Two-fifths of middle and high school smokers in the U.S. have used cigars and cigarettes manufactured to taste like fruit or candy, according to the first government study into the popularity of such products among adolescents.
Published Tuesday in the Journal of Adolescent Health, the study by the Centers for Disease Control and Prevention (CDC) found that about 1 in 30 of the sixth-to-12th-graders interviewed said they smoke compact sweet-flavored cigars, with the proportion increasing for high school seniors to nearly 1 in 12.
The results of the survey — based on data from the 2011 National Youth Tobacco Survey of 19,000 students — have led to claims that the tobacco industry is trying to lure young smokers into taking up the habit.
Since 2009, the U.S. government has banned cigarettes with candy, fruit and clove flavoring, though it continues to allow menthol flavoring. But there is no restriction on sales of cigars with such flavorings except in Maine, Maryland, New York City and Providence, R.I.
The sale of cigarettes and cigars to those under 18 is illegal, but according to an earlier CDC report, about 16 percent of high school students were smokers in 2011.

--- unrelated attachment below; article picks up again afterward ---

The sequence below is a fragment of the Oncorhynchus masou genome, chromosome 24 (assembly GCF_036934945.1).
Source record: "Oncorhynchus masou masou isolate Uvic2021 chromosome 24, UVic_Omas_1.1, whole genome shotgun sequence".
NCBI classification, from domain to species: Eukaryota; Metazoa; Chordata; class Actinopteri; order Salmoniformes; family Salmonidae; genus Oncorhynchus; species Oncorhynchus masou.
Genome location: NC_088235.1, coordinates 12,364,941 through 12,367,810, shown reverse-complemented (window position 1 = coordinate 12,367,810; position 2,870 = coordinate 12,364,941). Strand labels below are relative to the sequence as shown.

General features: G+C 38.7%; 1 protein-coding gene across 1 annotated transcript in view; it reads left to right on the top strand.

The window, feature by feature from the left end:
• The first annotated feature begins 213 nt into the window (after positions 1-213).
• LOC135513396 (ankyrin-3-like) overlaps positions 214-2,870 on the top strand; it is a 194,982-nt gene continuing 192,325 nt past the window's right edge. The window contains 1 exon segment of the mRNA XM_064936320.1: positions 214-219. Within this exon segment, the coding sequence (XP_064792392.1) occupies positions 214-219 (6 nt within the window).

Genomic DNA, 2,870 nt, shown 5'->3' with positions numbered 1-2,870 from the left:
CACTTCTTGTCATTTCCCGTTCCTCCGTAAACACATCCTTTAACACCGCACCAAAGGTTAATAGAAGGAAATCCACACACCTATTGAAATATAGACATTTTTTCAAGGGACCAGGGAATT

Health officials say sweet flavoring can mask the harsh taste of tobacco and make smoking more palatable.
"The so-called small cigars look like cigarettes, addict as much as cigarettes, and they kill like cigarettes," said CDC Director Dr. Tom Frieden.
Tobacco companies have said they oppose smoking by those under age 18. But the marketing of flavored cigars suggests firms are trying to hook minors, anti-smoking activists have said.
"This study indicates that, despite a federal ban on candy- and fruit-flavored cigarettes, tobacco companies continue to lure kids with cheap, sweet-flavored cigars and menthol cigarettes," read a statement from Matthew L. Myers, president of the Campaign for Tobacco-Free Kids. "The findings underscore the urgent need for the Food and Drug Administration to take strong additional action to protect our kids from tobacco addiction."
Sales of flavored cigars have boomed in the last 12 years, from 6 billion to more than 13 billion annually, according to calculations by his group.
The CDC survey also asked about menthol-flavored cigarettes. When those were included, of the 6 percent of teenage respondents who admitted to smoking, just over 40 percent said they were using flavored tobacco products.
Al Jazeera and The Associated Press